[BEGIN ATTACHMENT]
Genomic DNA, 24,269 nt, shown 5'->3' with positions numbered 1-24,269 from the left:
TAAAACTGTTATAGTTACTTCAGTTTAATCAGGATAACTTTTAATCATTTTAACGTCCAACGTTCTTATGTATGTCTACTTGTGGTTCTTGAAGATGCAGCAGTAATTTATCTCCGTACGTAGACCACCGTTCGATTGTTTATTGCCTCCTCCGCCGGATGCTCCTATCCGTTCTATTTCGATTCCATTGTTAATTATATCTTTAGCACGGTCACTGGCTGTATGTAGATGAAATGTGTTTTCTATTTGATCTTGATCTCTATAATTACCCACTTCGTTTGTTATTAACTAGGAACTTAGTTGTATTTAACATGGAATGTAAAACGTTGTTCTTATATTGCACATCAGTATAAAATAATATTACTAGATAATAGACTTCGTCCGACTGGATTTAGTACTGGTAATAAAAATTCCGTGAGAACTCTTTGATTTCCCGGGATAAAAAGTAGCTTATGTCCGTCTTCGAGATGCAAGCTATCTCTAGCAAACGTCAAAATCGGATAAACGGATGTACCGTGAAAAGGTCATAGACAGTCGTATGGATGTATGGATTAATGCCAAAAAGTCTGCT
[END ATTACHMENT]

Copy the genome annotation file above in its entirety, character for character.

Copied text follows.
Genomic DNA, 24,269 nt, shown 5'->3' with positions numbered 1-24,269 from the left:
TAAAACTGTTATAGTTACTTCAGTTTAATCAGGATAACTTTTAATCATTTTAACGTCCAACGTTCTTATGTATGTCTACTTGTGGTTCTTGAAGATGCAGCAGTAATTTATCTCCGTACGTAGACCACCGTTCGATTGTTTATTGCCTCCTCCGCCGGATGCTCCTATCCGTTCTATTTCGATTCCATTGTTAATTATATCTTTAGCACGGTCACTGGCTGTATGTAGATGAAATGTGTTTTCTATTTGATCTTGATCTCTATAATTACCCACTTCGTTTGTTATTAACTAGGAACTTAGTTGTATTTAACATGGAATGTAAAACGTTGTTCTTATATTGCACATCAGTATAAAATAATATTACTAGATAATAGACTTCGTCCGACTGGATTTAGTACTGGTAATAAAAATTCCGTGAGAACTCTTTGATTTCCCGGGATAAAAAGTAGCTTATGTCCGTCTTCGAGATGCAAGCTATCTCTAGCAAACGTCAAAATCGGATAAACGGATGTACCGTGAAAAGGTCATAGACAGTCGTATGGATGTATGGATTAATGCCAAAAAGTCTGCT